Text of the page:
“Ten Cultures, Twenty Lives: Refugee Life Stories” by Daina Jurika-Owen


Daina Jurika-Owen
Amaya Books (2017)
ISBN 9780999398104
Reviewed by Carol Hoyer for Reader Views (7/18)

“Ten Cultures, Twenty Lives: Refugee Life Stories” by Daina Jurika-Owen happens to be one of the most informative inside looks at the resettlement of refugees and the agencies that work to help them. Too many times I have read books about this topic that is often slanted toward to goal of the individual or organization, but not so with this read.

Little do many of us, the average reader, know about the circumstances of refugees, or why they wait for years to be able to resettle in a more peaceful, and hopefully, more acceptable life for them and their family. Nor do we realize the countless hours that resettlement workers put in to help find living accommodations, transportation, food and helping them acclimate to this new environment.

I appreciated the author’s honesty in sharing these stories so we the readers can understand better what it means to sometimes leave everything behind, including family members to make a positive change, living in a new environment where the language and customs are totally different and sometimes dealing with negative attitudes towards refugees.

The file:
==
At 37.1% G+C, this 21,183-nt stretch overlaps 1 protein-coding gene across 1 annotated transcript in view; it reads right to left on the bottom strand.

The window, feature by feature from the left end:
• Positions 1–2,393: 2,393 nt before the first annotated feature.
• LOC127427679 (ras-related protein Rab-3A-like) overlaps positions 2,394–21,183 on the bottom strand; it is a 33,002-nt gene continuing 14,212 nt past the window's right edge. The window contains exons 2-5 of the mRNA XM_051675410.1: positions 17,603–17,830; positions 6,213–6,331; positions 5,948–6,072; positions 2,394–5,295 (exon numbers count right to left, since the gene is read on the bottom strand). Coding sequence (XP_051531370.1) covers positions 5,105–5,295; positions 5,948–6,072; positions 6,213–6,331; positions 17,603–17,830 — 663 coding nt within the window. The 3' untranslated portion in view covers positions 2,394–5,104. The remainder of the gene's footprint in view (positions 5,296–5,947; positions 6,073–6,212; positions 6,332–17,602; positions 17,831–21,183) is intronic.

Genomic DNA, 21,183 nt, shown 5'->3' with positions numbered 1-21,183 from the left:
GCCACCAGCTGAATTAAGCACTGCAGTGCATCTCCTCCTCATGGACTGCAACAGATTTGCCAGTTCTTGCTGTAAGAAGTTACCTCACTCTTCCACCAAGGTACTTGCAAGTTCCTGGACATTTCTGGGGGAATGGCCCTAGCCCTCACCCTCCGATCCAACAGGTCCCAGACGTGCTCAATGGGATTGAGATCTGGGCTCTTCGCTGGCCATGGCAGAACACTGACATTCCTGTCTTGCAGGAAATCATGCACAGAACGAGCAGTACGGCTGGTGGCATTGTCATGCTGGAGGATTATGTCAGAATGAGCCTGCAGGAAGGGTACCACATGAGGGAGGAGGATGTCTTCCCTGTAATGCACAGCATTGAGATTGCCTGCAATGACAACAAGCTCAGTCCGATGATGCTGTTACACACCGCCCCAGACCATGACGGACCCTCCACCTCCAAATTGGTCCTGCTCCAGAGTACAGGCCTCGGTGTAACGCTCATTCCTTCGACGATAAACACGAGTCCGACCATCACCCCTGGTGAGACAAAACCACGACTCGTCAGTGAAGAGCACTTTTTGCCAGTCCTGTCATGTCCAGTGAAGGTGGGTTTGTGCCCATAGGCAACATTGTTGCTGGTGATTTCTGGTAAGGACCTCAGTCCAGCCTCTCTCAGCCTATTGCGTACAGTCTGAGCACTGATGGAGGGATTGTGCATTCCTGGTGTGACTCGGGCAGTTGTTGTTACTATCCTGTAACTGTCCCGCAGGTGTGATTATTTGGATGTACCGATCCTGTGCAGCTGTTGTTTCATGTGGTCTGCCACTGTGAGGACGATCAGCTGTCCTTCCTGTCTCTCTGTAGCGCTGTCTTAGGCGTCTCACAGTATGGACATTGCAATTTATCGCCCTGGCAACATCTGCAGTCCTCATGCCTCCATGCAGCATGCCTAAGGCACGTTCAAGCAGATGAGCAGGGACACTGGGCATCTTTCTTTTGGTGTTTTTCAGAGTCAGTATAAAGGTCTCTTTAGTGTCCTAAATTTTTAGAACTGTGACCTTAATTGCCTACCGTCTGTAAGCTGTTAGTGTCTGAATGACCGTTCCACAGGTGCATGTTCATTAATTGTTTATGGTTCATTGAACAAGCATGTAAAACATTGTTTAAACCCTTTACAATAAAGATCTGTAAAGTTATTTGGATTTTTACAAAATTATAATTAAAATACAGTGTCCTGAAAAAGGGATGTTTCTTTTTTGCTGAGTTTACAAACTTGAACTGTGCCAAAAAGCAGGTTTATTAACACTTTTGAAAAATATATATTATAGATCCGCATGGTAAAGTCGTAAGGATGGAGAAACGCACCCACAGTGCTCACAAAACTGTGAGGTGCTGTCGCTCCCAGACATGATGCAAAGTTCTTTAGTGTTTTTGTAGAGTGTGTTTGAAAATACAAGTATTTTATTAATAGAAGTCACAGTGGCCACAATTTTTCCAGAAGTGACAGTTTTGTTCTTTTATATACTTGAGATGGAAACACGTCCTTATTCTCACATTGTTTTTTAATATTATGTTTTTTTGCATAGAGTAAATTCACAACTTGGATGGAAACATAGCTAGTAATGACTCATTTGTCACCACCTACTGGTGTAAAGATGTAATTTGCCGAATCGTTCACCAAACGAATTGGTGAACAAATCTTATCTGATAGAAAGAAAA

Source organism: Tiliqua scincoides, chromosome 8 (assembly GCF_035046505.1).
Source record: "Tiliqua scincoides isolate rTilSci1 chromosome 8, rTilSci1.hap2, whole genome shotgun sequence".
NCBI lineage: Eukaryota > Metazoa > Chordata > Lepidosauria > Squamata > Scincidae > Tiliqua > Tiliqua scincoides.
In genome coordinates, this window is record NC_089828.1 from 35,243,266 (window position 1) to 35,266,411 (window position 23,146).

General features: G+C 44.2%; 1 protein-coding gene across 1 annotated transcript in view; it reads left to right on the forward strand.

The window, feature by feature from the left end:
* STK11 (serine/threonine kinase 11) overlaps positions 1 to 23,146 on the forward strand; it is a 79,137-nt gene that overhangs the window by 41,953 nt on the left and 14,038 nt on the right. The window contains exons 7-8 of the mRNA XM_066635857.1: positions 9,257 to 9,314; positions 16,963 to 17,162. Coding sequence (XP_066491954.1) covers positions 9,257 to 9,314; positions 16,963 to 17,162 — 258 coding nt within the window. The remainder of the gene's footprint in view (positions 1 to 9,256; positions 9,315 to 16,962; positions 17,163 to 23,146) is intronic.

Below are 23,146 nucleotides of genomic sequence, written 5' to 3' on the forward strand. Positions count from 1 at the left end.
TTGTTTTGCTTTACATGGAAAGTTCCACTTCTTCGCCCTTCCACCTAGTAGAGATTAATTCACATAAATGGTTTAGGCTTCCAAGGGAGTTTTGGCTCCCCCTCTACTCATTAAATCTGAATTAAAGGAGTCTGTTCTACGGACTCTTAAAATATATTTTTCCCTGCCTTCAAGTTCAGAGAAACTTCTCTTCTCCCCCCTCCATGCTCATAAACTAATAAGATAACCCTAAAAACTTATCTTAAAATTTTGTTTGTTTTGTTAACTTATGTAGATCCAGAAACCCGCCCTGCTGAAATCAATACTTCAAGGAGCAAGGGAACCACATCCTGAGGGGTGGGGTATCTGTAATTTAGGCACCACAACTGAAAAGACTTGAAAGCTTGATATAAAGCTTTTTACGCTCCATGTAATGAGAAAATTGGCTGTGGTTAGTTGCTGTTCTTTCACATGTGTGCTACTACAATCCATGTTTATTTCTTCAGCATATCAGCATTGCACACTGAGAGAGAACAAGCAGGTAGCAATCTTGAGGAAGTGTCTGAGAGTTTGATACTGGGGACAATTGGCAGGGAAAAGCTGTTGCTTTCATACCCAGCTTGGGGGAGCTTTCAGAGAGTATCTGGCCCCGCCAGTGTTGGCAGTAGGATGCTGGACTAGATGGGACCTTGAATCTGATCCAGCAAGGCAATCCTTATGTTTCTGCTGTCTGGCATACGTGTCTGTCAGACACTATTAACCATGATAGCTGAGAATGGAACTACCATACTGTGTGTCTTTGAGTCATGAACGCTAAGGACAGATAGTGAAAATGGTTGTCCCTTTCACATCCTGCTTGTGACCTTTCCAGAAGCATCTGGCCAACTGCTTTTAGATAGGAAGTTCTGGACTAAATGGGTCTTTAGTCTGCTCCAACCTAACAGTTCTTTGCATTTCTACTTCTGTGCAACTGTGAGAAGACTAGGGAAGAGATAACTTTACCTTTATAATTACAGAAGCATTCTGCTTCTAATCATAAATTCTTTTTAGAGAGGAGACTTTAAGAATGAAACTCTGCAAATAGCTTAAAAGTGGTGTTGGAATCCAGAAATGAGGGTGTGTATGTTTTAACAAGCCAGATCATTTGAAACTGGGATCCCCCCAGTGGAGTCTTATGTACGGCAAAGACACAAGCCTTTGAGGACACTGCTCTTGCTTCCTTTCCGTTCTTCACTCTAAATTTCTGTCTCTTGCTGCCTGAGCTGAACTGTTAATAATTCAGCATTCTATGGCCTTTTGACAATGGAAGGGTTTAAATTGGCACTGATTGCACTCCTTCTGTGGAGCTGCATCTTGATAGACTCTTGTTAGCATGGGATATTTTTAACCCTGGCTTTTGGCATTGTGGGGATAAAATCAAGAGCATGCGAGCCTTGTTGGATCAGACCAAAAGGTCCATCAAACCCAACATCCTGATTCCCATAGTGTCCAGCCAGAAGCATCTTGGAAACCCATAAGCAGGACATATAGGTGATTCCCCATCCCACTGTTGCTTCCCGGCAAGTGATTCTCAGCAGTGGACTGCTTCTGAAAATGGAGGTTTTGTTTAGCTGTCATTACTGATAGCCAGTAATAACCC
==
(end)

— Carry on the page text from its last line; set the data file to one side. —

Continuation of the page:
Each of these individual storytellers provides insight as to why they left their country, expectations and outcomes, sometimes positive and sometimes not. I was glad to see the intent of these stories were not to have one feel sorry for them, but to provide insight into the experiences each went through. I can’t imagine the process to begin this journey, but through these stories, readers can see the lengthy, sometimes scary process they endure.

The author, although new to the resettlement process herself, did an excellent job of discussing her background, and qualifications as well as how staff overcame language barriers. I will say that as a psychologist for over 25 years I can attest to the time it takes to help individuals, often outside of office hours or when crisis occur. Many of the books I’ve read previously discuss briefly refugees leaving their country and magically finding wonderful, fully loaded housing and jobs, however, they didn’t go into detail as Jurika-Owen did about how the refugee council helped these individuals get to that point and trust me it doesn’t happen overnight.

I highly recommend “Ten Cultures, Twenty Lives: Refugee Life Stories” by Daina Jurika-Owen to anyone who wants to know the what, when and where of resettling refugees without a biased opinion.

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